The term ‘Artificial Intelligence’ (AI) conjures up images of sentient robots and malevolent computing systems thanks to countless Hollywood blockbusters. But the truth is that AI already exists and people are using it, often unknowingly.
The big data boom has meant businesses have access to huge datasets about their customers, gathered everywhere from invoices to social media, but all that information has to be analysed and it’s being done by ever smarter algorithms extracting useful information for sales and marketing.
The more data they process, the more intelligent they become.
Through natural language algorithms and machine learning, chatbots can replace call centre employees and take customers through routine enquiries or complaints in a normal, conversational way – with the option to transfer to a human if things get complicated.
Recently, there were a number of stories in the media about DoNotPay, a chatbot lawyer created by a 19-year-old Stanford University student that helps people appeal against parking fines in London and New York.
The free service has successfully contested 160,000 tickets across the two cities in the 21 months since its launch. The chatbot works out if an appeal is possible through a series of simple questions based on its knowledge of the law, such as whether parking signs were clearly visible.
If it finds a basis for appeal, it guides the user through the process. The ability to access and analyse a wide amount of data readily is what makes DoNotPay behave like an expert parking lawyer and it’s this ability that is also making AI an integral part of accounting and tax software.
Traditionally, businesses had to go back over months and months of paper accounts to fill in the HMRC tax form or dump all that paper on an accountant to do the same thing. Then spreadsheets came along and soon after, accounting software that allows firms to keep their accounts as they go, with 24/7 access to a snapshot of how their business is doing.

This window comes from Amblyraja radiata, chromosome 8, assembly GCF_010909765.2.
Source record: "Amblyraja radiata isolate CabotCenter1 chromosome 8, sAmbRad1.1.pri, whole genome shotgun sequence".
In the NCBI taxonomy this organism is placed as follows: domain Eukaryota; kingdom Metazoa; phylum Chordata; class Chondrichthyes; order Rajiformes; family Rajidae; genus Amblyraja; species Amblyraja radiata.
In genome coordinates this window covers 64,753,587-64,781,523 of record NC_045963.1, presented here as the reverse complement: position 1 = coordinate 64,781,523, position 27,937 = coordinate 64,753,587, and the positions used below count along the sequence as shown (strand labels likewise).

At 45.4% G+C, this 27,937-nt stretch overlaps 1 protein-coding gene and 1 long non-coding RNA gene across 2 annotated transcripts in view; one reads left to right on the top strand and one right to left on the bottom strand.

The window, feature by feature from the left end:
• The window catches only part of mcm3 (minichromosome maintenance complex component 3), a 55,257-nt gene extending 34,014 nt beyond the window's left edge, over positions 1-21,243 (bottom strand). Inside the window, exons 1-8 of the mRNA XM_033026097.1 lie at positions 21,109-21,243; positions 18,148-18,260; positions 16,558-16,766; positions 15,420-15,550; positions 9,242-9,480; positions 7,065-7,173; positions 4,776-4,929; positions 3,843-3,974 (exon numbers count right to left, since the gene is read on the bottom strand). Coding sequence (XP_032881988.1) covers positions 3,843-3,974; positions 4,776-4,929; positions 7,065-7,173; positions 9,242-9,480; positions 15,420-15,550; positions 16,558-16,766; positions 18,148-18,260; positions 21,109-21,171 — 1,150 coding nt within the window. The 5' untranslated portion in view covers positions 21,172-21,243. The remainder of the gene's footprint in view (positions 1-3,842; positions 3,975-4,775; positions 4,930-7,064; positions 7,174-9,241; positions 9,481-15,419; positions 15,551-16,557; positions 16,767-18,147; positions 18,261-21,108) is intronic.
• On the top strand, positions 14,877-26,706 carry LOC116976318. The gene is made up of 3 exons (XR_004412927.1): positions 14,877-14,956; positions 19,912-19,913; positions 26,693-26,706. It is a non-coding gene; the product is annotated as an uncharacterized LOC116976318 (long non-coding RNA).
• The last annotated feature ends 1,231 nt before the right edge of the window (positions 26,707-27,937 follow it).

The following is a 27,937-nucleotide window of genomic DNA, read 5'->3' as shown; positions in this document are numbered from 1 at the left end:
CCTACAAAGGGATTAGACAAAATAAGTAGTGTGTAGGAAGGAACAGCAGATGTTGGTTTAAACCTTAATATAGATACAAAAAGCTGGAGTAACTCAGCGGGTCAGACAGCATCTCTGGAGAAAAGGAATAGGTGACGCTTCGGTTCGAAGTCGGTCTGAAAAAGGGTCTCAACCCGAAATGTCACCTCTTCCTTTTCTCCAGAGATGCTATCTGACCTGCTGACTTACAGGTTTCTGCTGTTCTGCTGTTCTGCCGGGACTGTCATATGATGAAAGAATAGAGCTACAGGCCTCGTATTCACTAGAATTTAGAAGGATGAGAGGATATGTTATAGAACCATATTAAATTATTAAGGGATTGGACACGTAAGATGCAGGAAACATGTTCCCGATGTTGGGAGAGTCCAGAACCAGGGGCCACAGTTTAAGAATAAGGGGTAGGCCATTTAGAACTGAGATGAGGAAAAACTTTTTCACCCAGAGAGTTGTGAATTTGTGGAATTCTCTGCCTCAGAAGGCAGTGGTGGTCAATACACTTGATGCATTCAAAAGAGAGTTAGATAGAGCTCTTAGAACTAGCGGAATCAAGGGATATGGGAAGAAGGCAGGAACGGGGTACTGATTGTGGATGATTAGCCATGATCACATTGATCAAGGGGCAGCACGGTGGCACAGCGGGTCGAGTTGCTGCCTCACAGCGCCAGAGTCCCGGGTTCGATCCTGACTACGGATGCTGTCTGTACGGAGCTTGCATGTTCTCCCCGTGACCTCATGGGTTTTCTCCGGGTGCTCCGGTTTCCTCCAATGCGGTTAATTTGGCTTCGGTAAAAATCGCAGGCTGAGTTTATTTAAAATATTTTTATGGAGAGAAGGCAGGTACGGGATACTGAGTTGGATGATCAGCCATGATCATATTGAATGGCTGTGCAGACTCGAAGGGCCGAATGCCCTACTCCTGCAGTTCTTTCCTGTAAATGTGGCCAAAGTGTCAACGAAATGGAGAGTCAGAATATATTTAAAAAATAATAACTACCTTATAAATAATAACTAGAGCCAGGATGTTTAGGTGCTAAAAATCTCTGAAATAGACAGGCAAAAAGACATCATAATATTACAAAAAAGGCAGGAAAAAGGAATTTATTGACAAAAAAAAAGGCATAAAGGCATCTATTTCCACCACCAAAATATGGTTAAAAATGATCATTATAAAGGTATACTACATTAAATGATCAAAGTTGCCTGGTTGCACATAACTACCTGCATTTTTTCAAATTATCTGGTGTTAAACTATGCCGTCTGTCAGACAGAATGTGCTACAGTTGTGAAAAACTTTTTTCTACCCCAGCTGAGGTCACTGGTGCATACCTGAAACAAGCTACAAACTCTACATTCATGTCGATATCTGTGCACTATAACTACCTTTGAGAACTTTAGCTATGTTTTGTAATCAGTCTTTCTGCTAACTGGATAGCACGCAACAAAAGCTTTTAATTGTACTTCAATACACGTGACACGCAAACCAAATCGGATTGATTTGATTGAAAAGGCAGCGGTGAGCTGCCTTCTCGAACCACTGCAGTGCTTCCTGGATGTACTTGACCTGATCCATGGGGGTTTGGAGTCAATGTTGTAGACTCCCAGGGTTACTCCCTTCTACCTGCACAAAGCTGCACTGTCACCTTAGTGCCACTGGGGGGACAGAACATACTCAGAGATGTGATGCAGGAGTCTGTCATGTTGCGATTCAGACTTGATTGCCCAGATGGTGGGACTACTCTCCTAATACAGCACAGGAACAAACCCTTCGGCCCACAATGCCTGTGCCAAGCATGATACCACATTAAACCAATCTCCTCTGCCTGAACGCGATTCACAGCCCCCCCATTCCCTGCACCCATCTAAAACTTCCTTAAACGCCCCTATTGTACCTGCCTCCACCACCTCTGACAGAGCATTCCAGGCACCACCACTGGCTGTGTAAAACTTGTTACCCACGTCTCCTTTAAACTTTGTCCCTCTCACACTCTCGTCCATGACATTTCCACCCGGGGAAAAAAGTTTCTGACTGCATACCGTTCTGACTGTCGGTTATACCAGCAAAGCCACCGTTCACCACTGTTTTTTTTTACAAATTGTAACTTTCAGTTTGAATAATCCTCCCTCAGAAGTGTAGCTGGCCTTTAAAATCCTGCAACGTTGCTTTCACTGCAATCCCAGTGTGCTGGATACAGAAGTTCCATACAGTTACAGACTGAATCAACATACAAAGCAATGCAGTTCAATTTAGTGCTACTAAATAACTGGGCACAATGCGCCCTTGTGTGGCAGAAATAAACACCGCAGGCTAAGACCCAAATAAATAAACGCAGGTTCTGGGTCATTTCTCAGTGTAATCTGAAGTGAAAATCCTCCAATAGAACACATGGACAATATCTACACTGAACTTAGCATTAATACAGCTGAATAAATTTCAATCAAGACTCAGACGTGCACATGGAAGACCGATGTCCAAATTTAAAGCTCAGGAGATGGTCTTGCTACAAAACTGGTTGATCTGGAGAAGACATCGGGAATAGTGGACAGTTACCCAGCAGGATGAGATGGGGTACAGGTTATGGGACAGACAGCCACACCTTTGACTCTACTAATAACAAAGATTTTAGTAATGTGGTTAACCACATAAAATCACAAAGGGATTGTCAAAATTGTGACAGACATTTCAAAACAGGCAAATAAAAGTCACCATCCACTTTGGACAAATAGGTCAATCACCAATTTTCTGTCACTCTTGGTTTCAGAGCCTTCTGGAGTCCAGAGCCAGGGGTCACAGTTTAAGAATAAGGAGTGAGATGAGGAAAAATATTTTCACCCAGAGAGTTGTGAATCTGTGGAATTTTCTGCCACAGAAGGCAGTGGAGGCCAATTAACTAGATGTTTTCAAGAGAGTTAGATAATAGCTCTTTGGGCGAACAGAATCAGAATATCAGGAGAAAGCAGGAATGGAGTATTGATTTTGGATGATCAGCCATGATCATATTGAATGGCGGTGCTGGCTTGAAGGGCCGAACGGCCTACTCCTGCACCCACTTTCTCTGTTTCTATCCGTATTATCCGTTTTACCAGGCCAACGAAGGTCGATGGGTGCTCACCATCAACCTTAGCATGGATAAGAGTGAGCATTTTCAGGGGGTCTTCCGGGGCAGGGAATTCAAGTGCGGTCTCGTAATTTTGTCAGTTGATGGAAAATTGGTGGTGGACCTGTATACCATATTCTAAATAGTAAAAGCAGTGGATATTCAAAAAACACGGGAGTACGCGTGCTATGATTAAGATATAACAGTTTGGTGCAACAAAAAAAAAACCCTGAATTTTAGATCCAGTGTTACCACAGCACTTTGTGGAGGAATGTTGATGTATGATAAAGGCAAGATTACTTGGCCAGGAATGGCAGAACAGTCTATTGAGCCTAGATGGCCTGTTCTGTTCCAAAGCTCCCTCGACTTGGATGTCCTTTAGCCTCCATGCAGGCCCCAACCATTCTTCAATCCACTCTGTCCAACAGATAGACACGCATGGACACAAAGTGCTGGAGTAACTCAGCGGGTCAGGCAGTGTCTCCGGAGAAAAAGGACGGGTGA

The tax system has lagged behind, which is why former Chancellor George Osborne announced a £1.3bn investment into HMRC to ‘Make Tax Digital’.
Many businesses have said they want more certainty over their tax bill, and don’t want to wait until the end of the year, often longer, to find out how much they have to pay.
Businesses have also said they want tax to be more integrated into the way they run their business, rather than something done separately, and many months later, says newly appointed Chief Secretary to the Treasury David Gauke said in a speech earlier this year. “The use of digital tools – accounting software or smartphone apps – will, for the first time, create this desired integration,” he added.
With artificial intelligence driven software, businesses will be able to avoid the cost and complexity of full accounting services whilst still ensuring compliance with tax laws that frequently change. Richard Seabrook, Europe MD at intelligent software firm Neota Logic clearly approves of these developments from his recent blog post and believes that such integration between accounting systems and HMRC will allow systems to do all collection, analysis and reporting in real time and without human intervention.
Critically also, these AI technologies will include many of the tax judgments that historically have required an expert’s ability to interpret the rules. Businesses will benefit as it becomes significantly cheaper to provide real-time, accurate filings and in the process reduce the risk of non-compliance.”
Built on Facebook and Messenger, Sage’s chatbot Pegg is designed to help small business owners and freelancers manage their tax and finances, including invoices and expenses. Users simply need to speak into their smartphones and document expenses and the bot will respond accordingly and log all relevant information. Impressively, the bot will also analyse a business’s data and provide KPIs and reminders.
The capability of accounting and tax software will only grow, to the point where the role of the accountant completely changes. In the future 90 per cent of what we do will be forward looking.
That means projections, planning, helping clients with strategy, assisting in succession, growth and retention of family wealth,” says Kathleen Parker, managing partner at Wellers Accountants Artificial intelligence is already here and it’s bringing a host of benefits to businesses.
As well as advances in business software, firms can have access to real-time accounting and tax data at a fraction of the cost and be freed from the yearly headache of filing their returns.
Intelligent machines look set to march on, learning as they go.
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